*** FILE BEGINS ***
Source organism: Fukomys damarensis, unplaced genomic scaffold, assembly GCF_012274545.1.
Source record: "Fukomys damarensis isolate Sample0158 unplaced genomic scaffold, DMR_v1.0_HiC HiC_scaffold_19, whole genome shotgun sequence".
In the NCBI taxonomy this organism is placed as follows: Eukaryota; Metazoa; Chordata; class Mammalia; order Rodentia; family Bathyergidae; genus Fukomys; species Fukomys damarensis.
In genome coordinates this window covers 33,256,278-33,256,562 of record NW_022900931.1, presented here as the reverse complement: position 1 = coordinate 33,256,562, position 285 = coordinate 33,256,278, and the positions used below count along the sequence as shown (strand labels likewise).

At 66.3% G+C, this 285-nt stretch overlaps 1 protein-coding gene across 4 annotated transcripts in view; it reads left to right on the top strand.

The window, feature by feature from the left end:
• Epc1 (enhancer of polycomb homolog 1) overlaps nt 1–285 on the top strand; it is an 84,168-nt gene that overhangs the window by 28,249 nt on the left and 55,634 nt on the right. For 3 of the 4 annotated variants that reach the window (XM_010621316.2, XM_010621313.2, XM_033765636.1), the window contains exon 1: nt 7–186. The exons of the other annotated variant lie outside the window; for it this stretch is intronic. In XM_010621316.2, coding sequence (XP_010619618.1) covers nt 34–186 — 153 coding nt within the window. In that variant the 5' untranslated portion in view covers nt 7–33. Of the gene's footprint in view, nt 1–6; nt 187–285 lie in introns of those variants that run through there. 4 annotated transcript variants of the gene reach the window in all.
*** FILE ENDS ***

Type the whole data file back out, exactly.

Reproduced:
Source organism: Fukomys damarensis, unplaced genomic scaffold, assembly GCF_012274545.1.
Source record: "Fukomys damarensis isolate Sample0158 unplaced genomic scaffold, DMR_v1.0_HiC HiC_scaffold_19, whole genome shotgun sequence".
In the NCBI taxonomy this organism is placed as follows: Eukaryota; Metazoa; Chordata; class Mammalia; order Rodentia; family Bathyergidae; genus Fukomys; species Fukomys damarensis.
In genome coordinates this window covers 33,256,278-33,256,562 of record NW_022900931.1, presented here as the reverse complement: position 1 = coordinate 33,256,562, position 285 = coordinate 33,256,278, and the positions used below count along the sequence as shown (strand labels likewise).

At 66.3% G+C, this 285-nt stretch overlaps 1 protein-coding gene across 4 annotated transcripts in view; it reads left to right on the top strand.

The window, feature by feature from the left end:
• Epc1 (enhancer of polycomb homolog 1) overlaps nt 1–285 on the top strand; it is an 84,168-nt gene that overhangs the window by 28,249 nt on the left and 55,634 nt on the right. For 3 of the 4 annotated variants that reach the window (XM_010621316.2, XM_010621313.2, XM_033765636.1), the window contains exon 1: nt 7–186. The exons of the other annotated variant lie outside the window; for it this stretch is intronic. In XM_010621316.2, coding sequence (XP_010619618.1) covers nt 34–186 — 153 coding nt within the window. In that variant the 5' untranslated portion in view covers nt 7–33. Of the gene's footprint in view, nt 1–6; nt 187–285 lie in introns of those variants that run through there. 4 annotated transcript variants of the gene reach the window in all.